Letters: What does legalization mean for our youth?
On January 1, adults in Missoula County 21 and older will legally be allowed to purchase marijuana for personal use. Voters legalized general-use cannabis for adults last November. The Legislature then created basic statewide laws and regulations. However, there are still a lot of details to work out, and some of that is up to local governments.
In Missoula, officials are considering a local 3% municipal tax on the sale of marijuana, as well as an ordinance requiring dispensaries to have buffer zones away from schools and childcare centers, and between dispensaries to prevent too many from being in the same area.
Although this is related to the sale of marijuana to adults, Healthy Missoula Youth, a coalition of public health and prevention professionals, is concerned what legalization could mean for our youth. The following are our top concerns:
MONTANA YOUTH ARE AT HIGH RISK: Montana is 5th in the Nation for youth marijuana use, and 3rd in the Nation for youth being diagnosed with an addiction. Marijuana is the most used drug for youth seeking treatment in Montana
MISSOULA YOUTH USE MORE MARIJUANA THAN THEIR PEERS: Missoula high schoolers are more likely to use marijuana on a regular basis than their peers in the rest of the state. In 2021, 25% of Missoula high schoolers used marijuana in the last 30 days vs. 20% of Montana high schoolers. And those Missoula high school students who use regularly tend to use almost EVERY DAY.
MARIJUANA IS NOT HARMLESSAND CAN NEGATIVELY AFFECT HEALTH: Marijuana use can damage the developing brain and is tied to reduced IQ and school failure. It can also increase their risk of anxiety, depression, and suicide. One in five people who begin using marijuana early will develop an addiction to marijuana (or a cannabis use disorder). The stronger the marijuana is, the more addicting and damaging it can be.
MARIJUANA IS MUCH STRONGER THAN IT USED TO BE: Today’s marijuana is much stronger than it was twenty years ago. In 2000, THC potency tended to be around 5%. Now, most marijuana has 17% THC. And some marijuana concentrates (such as dab wax or shatter) can have a potency of up to 99% THC.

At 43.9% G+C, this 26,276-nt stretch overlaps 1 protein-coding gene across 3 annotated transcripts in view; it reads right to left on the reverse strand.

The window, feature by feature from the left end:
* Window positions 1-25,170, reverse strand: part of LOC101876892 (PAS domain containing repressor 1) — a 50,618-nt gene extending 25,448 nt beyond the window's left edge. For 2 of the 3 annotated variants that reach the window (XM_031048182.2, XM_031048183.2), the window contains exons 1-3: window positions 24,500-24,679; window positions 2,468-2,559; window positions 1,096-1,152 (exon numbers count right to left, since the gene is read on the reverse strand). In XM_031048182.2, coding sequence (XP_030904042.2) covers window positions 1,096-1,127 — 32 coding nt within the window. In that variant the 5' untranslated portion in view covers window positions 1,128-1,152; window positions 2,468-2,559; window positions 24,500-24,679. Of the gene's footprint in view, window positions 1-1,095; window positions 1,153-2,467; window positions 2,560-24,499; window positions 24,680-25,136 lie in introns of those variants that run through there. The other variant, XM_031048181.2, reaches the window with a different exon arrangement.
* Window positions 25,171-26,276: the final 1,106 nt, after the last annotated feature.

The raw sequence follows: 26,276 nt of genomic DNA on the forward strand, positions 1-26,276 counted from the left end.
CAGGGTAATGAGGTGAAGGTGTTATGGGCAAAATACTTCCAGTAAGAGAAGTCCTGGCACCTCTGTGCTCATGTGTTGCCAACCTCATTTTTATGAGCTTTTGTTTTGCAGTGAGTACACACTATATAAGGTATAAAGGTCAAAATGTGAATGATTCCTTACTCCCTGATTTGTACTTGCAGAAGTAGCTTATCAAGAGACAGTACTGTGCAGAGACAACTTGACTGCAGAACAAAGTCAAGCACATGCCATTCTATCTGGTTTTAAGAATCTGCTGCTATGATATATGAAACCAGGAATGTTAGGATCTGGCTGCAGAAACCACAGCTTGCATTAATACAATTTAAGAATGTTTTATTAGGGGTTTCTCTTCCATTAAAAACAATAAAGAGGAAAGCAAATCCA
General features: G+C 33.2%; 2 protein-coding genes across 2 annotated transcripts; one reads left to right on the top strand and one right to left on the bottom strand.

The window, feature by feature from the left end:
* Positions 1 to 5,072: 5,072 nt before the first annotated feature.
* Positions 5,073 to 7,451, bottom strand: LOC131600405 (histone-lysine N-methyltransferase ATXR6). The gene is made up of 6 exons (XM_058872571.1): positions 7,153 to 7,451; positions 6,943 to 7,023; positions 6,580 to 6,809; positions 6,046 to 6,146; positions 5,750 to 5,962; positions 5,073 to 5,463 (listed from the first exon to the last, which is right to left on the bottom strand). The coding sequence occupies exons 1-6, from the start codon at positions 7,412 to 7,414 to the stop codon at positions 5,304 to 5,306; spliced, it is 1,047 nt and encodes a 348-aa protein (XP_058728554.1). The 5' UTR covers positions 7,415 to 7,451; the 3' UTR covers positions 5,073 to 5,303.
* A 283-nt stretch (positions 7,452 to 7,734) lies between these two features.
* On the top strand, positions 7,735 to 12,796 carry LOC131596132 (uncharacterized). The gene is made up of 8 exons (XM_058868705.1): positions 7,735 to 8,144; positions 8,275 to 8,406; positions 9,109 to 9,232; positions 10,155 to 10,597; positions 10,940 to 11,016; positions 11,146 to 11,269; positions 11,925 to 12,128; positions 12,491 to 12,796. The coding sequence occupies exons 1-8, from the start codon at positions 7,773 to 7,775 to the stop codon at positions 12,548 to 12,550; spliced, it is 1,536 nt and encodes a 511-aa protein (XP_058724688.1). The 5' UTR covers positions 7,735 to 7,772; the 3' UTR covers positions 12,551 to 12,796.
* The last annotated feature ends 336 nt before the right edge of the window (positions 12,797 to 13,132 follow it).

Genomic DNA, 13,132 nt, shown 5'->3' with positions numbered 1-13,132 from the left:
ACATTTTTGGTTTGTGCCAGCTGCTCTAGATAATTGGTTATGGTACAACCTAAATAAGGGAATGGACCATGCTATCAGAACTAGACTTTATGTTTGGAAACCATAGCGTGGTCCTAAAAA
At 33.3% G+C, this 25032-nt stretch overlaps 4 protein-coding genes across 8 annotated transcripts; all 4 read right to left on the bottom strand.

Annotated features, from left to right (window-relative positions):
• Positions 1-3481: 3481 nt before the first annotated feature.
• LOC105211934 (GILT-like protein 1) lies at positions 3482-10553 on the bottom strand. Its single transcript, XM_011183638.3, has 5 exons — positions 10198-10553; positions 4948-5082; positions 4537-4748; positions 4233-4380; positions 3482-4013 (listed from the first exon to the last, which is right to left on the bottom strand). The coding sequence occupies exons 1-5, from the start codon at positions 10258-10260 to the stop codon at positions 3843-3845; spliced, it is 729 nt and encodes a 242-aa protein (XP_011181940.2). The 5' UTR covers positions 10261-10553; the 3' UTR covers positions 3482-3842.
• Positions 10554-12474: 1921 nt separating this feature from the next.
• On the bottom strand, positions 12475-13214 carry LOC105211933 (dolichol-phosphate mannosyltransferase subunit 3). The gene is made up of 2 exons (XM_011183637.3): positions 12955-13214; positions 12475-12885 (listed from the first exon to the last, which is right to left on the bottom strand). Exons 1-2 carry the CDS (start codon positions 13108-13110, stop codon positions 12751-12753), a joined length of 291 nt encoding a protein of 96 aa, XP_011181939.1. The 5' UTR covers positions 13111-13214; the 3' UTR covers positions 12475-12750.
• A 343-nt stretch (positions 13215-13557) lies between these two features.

YOUTH COULD START USING MORE POTENT MARIJUANA: After legalization, our neighbors in Colorado and Washington have seen their youth using stronger, more potent marijuana products. Use of marijuana concentrates has more than tripled in Washington and now makes up 35% of sales. In Colorado, dabbing more than doubled between 2017-2019, from 20% to 52% of high school youth who currently use marijuana.
As a community, we can shape what marijuana legalization means for our youth. The following are strategies backed by research to protect youth from early marijuana use:
- Do not allow products attractive to youth in shape, packaging, or marketing.
- Prohibit the use of flavors and flavor names known to attract youth.
- Raising prices via taxes is an effective strategy to prevent youth from starting to use.
- Require that marijuana dispensaries are located away from where children are (i.e., schools, daycares, parks, and youth centers).
- Limit the number of marijuana dispensaries in one area.
- Prohibit smoking and vaping indoors, in workplaces, housing, and in public outdoor spaces.
- Dedicate a portion of marijuana tax revenue to public health, public safety, and substance use prevention.
As we move forward, let’s make sure to work together to create a community that helps our youth stay healthy and thrive!
Leah Fitch-Brody is the Healthy Missoula Youth Coalition facilitator